Use of HspB1 Chaperone to Inhibit Pathological Alpha-synuclein Aggregation
Rapid Response Innovation Awards, 2011
The misfolding and aggregation of the protein alpha-synuclein has been identified as pivotal event causing Parkinson's disease. All cells in our body possess so-called chaperones that safeguard against protein misfolding. Nevertheless, their safeguarding capacity is apparently not enough to protect against Parkinson disease. Increasing cellular chaperone activity may stop or prevent Parkinson's disease. Here, we examine the potency of key chaperone systems and their mode of action to provide the basis for therapeutic efforts aimed at using chaperones.
The present proposal examines the mode of interaction of alpha-synuclein with pertinent cellular chaperones to assess the potency of different chaperone systems in preventing alpha-synuclein aggregation. This entails the examination of regions within alpha-synuclein that preferentially binding to chaperones, thus identifying them as problematic. The biophysical techniques of solution NMR spectroscopy, as well as fluorescence spectroscopy are used as main experimental tools. NMR can examine the interaction of individual amino acids of alpha-synuclein with chaperones present. Fluorescence spectroscopy is applied to assay the rate of misfolding of alpha-synuclein in the presence and absence of chaperones as well as control proteins to compare the efficiency of the studied chaperone systems. In addition, fluorescence spectroscopy can differentiate alpha-synuclein misfolding intermediates. Aside from the overall rate of alpha-synuclein misfolding, the population of certain intermediates appears particularly problematic in Parkinson's disease.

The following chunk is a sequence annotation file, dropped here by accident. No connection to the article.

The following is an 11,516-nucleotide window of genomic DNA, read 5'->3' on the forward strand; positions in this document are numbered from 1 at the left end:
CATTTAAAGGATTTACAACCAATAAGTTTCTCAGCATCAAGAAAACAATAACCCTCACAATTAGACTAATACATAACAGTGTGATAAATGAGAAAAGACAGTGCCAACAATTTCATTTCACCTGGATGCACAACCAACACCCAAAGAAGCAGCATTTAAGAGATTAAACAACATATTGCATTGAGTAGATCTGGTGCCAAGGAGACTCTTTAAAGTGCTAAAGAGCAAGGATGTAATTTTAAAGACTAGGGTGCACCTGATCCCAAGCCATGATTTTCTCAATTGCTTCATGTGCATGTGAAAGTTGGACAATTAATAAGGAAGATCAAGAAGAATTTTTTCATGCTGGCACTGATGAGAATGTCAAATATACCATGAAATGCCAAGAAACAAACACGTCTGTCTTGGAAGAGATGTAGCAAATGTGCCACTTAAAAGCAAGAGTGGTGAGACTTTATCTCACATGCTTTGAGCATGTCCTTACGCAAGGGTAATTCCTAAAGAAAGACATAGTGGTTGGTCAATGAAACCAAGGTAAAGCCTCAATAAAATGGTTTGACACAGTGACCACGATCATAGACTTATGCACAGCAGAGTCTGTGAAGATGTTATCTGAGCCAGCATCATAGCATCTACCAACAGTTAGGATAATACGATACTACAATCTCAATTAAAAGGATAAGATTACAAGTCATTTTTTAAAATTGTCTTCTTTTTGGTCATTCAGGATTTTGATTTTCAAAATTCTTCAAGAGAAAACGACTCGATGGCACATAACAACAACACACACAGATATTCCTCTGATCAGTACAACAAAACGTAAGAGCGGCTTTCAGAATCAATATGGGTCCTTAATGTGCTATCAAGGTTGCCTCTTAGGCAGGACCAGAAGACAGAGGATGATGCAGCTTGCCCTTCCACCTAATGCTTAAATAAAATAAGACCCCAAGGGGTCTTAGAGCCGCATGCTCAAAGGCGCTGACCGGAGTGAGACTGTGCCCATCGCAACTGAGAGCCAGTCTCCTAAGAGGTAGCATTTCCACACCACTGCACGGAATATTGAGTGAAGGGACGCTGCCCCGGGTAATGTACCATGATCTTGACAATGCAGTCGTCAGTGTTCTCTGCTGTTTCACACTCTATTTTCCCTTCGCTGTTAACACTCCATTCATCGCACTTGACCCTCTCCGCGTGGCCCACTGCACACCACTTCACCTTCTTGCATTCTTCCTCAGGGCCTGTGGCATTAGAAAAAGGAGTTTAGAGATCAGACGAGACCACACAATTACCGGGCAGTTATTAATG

Relevance to Diagnosis/Treatment of Parkinsonís Disease:
The increase of chaperone production by drugs has been shown in the literature. Upregulation of cellular chaperone production may hold therapeutic potential for treating Parkinson's disease. Furthermore, chemical compounds mimicking the mode of chaperone action hold promise to act directly as drugs that can assist cellular chaperones. To develop such drugs an understanding of the biophysical events underlying chaperone function is desirable. Thus, our projects holds potential to treat the events that initiate the Parkinson's disease process.
The potency of key chaperone systems of nerve cells is compared, thus identifying the most promising and most efficient chaperone system to use for therapeutic efforts. Furthermore, the mode of action of chaperone systems can assist drug development efforts aimed at reproducing these systems. Finally, our research will aid in answering the question whether drugs should be used/developed that upregulate cellular production of chaperones to resolve the misfolding of alpha-synuclein, which is at the core of Parkinson's disease.
Associate Professor at University of Southern California
Location: Los Angeles, California, United States